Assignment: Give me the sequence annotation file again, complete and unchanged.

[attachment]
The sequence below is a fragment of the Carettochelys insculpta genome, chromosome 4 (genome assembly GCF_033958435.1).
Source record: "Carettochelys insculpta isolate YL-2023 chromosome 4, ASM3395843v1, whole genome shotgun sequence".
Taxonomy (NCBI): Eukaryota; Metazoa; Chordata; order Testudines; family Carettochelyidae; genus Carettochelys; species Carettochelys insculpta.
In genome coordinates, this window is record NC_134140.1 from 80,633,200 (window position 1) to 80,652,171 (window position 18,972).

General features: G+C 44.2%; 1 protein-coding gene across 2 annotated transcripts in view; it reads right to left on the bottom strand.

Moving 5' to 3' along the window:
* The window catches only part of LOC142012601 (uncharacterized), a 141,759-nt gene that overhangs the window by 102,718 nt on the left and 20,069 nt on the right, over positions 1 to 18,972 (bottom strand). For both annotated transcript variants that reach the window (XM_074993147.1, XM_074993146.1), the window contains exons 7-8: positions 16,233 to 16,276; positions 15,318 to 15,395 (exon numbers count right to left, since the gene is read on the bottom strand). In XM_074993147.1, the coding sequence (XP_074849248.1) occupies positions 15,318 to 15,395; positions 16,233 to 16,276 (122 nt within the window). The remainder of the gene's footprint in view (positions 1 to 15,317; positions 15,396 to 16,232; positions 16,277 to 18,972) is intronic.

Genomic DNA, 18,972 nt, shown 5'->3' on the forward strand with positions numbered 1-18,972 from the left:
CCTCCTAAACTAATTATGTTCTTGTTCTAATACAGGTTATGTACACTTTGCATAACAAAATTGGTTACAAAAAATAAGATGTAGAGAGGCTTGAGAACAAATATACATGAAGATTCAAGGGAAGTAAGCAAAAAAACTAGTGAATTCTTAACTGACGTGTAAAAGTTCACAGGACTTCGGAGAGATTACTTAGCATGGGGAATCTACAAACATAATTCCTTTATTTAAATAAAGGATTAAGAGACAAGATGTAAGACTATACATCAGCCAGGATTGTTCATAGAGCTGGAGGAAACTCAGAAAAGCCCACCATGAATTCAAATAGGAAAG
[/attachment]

The sequence below is a fragment of the Carettochelys insculpta genome, chromosome 4 (genome assembly GCF_033958435.1).
Source record: "Carettochelys insculpta isolate YL-2023 chromosome 4, ASM3395843v1, whole genome shotgun sequence".
Taxonomy (NCBI): Eukaryota; Metazoa; Chordata; order Testudines; family Carettochelyidae; genus Carettochelys; species Carettochelys insculpta.
In genome coordinates, this window is record NC_134140.1 from 80,633,200 (window position 1) to 80,652,171 (window position 18,972).

General features: G+C 44.2%; 1 protein-coding gene across 2 annotated transcripts in view; it reads right to left on the bottom strand.

Moving 5' to 3' along the window:
* The window catches only part of LOC142012601 (uncharacterized), a 141,759-nt gene that overhangs the window by 102,718 nt on the left and 20,069 nt on the right, over positions 1 to 18,972 (bottom strand). For both annotated transcript variants that reach the window (XM_074993147.1, XM_074993146.1), the window contains exons 7-8: positions 16,233 to 16,276; positions 15,318 to 15,395 (exon numbers count right to left, since the gene is read on the bottom strand). In XM_074993147.1, the coding sequence (XP_074849248.1) occupies positions 15,318 to 15,395; positions 16,233 to 16,276 (122 nt within the window). The remainder of the gene's footprint in view (positions 1 to 15,317; positions 15,396 to 16,232; positions 16,277 to 18,972) is intronic.

Genomic DNA, 18,972 nt, shown 5'->3' on the forward strand with positions numbered 1-18,972 from the left:
CCTCCTAAACTAATTATGTTCTTGTTCTAATACAGGTTATGTACACTTTGCATAACAAAATTGGTTACAAAAAATAAGATGTAGAGAGGCTTGAGAACAAATATACATGAAGATTCAAGGGAAGTAAGCAAAAAAACTAGTGAATTCTTAACTGACGTGTAAAAGTTCACAGGACTTCGGAGAGATTACTTAGCATGGGGAATCTACAAACATAATTCCTTTATTTAAATAAAGGATTAAGAGACAAGATGTAAGACTATACATCAGCCAGGATTGTTCATAGAGCTGGAGGAAACTCAGAAAAGCCCACCATGAATTCAAATAGGAAAG